There is a warm little meditation of a tune snuck into “b’lieve i’m goin down,” an otherwise dark, ruminative 2015 album by Kurt Vile. Titled “Lost My Head There,” the song thwarts “a funky little psychosis” by reassembling the psyche to a place where music can’t help but pour forth. “The words come out, fell on some keys,” sings Vile, with a hint of pop-soul hopefulness. “Then this song walked outta me.”
For nearly 15 years, Vile has been fashioning similar reflections before a mounting indie rock audience. Sometimes the results focus more on the psychedelically inclined textures of his guitar work. In other instances, the music is decidedly folkish with strains of piano or one of the first instruments the song stylist became versed on, banjo. The emotive cast is just as moody, as “b’lieve i’m goin down” underscores. The summery self-help stance of “Lost My Head There” is a light in a more ominous forest of songs. Such shifting of sounds and temperaments along with a subtle sense of stylistic exploration had the New York Times labeling Vile, as far back as 2009, an “exacting tinkerer.”
“The songs usually come from my life combined with listening to music and reading things,” Vile said. “That’s the beauty of just analyzing. Usually, when people find they’re interested in something, it resonates with something about their life, whether it’s an analogy or whatever. All those things, all my interests touch me in my soul, in my heart. Even if it’s something sort of dark, like ‘The Violent Bear It Away’ by Flannery O’Connor. My life is not exactly like that, but it just hit me somewhere.
“I think you can analyze anything and make it about yourself. It always comes back to you. For most people, it comes back to themselves. Even when they talk about someone else’s problems, a lot of times they’re actually talking about themselves.”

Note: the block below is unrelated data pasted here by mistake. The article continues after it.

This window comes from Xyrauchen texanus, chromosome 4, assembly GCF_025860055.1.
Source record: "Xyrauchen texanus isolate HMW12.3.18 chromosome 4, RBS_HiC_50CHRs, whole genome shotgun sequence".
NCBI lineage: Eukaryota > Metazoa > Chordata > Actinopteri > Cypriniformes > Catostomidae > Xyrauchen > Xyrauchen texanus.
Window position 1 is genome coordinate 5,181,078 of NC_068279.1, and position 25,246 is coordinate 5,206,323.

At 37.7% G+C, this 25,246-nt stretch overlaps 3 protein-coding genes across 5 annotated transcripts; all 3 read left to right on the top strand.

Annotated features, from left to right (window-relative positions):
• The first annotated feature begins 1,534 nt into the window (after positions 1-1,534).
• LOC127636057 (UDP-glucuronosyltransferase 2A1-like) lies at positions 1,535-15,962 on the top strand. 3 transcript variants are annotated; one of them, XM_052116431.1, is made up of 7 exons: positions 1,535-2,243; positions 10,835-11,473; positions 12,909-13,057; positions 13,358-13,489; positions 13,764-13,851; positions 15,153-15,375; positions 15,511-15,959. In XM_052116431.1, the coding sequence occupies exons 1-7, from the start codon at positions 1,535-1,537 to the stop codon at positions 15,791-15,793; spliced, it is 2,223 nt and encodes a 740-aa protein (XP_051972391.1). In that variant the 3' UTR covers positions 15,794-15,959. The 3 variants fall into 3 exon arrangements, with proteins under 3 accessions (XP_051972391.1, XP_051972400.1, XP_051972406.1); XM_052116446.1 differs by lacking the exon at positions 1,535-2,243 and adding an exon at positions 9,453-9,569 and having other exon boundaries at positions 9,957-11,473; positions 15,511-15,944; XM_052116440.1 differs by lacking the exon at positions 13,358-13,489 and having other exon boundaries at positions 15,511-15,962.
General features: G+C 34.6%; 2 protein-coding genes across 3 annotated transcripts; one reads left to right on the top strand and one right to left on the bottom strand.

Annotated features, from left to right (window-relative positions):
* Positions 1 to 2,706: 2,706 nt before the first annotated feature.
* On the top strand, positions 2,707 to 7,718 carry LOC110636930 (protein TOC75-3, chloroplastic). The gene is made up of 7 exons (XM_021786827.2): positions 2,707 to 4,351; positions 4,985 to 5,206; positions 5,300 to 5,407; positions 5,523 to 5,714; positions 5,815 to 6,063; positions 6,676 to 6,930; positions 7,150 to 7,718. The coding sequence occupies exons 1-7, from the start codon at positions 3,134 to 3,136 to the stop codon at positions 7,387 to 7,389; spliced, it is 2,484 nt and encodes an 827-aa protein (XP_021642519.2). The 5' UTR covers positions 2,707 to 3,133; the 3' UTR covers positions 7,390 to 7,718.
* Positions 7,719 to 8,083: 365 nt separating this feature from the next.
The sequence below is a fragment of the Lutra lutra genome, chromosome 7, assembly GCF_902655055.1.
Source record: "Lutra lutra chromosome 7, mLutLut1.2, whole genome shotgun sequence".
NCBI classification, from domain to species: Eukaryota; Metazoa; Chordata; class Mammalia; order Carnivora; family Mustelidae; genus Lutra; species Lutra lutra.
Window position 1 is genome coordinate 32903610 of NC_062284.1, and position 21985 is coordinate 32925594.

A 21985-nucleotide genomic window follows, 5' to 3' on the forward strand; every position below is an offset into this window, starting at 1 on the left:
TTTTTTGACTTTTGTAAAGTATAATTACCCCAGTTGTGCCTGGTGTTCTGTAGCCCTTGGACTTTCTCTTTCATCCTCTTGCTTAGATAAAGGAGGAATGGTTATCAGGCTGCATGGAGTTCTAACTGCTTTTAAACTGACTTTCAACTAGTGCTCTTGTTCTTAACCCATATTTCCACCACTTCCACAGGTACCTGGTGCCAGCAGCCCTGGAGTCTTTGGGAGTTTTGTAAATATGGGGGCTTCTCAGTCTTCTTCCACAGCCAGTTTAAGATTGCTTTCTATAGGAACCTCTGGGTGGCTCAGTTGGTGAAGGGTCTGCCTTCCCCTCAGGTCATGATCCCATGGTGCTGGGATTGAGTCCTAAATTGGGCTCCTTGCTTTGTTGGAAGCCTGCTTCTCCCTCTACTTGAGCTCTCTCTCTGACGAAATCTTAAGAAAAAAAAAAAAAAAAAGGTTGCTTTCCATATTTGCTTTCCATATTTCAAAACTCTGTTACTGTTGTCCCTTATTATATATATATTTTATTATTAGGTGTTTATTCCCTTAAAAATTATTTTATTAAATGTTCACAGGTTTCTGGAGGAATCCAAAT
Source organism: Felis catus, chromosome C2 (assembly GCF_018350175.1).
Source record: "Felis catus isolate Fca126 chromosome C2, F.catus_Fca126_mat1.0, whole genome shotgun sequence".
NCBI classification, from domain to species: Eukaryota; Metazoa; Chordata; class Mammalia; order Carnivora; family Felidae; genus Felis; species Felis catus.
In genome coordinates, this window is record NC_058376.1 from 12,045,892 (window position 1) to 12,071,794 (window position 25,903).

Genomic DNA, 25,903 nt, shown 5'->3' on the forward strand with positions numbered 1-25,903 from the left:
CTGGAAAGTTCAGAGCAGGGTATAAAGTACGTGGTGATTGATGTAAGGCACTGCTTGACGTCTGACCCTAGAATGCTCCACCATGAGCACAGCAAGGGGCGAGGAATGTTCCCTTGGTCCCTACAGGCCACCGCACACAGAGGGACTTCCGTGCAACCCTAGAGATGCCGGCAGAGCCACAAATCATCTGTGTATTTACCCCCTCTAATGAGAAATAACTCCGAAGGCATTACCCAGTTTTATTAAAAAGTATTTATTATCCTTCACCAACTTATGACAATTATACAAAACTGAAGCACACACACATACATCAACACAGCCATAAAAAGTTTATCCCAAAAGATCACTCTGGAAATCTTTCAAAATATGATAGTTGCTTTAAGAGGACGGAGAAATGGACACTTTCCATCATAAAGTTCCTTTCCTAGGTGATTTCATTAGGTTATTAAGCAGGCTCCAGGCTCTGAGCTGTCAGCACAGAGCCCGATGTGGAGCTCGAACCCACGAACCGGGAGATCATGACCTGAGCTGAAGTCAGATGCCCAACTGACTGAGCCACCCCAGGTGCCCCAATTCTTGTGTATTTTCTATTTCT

The songs on “b’lieve i’m goin down” had nocturnal beginnings. Vile would work on them late at night after his wife and two children were asleep, a practice that helps explain the spacious but sometimes murky intimacy surrounding the compositions.
“I didn’t want another producer to be involved, so we took that job upon ourselves — two engineers and my band, Kyle (Spence, multi-instrumentalist), Rob (Laasko, drummer) and I wanted to catch some vulnerable thing. I knew it was going to be some kind of modern folk record, a slightly dark modern folk record — definitely some sort of emotional record. I didn’t know how a lot of it was going to come down exactly. You can have all these theories but you always follow how the body of work is going.”
The involvement of Spence, Laasko and guitarist/bassist Jesse Trbovich in the production of “b’lieve i’m goin down” speaks to Vile’s trust in his band, long known as the Violators. While their music possesses an absorbing sparseness and groove on record, it often turns tersely electric onstage, leaving Vile ample room to stretch out on guitar.
“We’re a pretty hilarious bunch, really. We’re definitely not always like, ‘Aw man, great gig. We love this,’ which we do. We all love playing music. We definitely mess with each other and tease each other and then later laugh at each other — especially with me trying to get things to sound right and not being able to wrap my head around equipment because they’re all equipment nerds. There are all kinds of comedy.
“If you were a fly on the wall daily in our routine, you would see all kinds of moods. But then, we are all, in our own ways, obsessed with music and have our own niche. That’s why we work so well together, ultimately. If we worked too well together, it would all be cheesy and corny anyway. What we have is just the right amount of sugary sweet.”
Read Walter Tunis’ blog, The Musical Box, at LexGo.com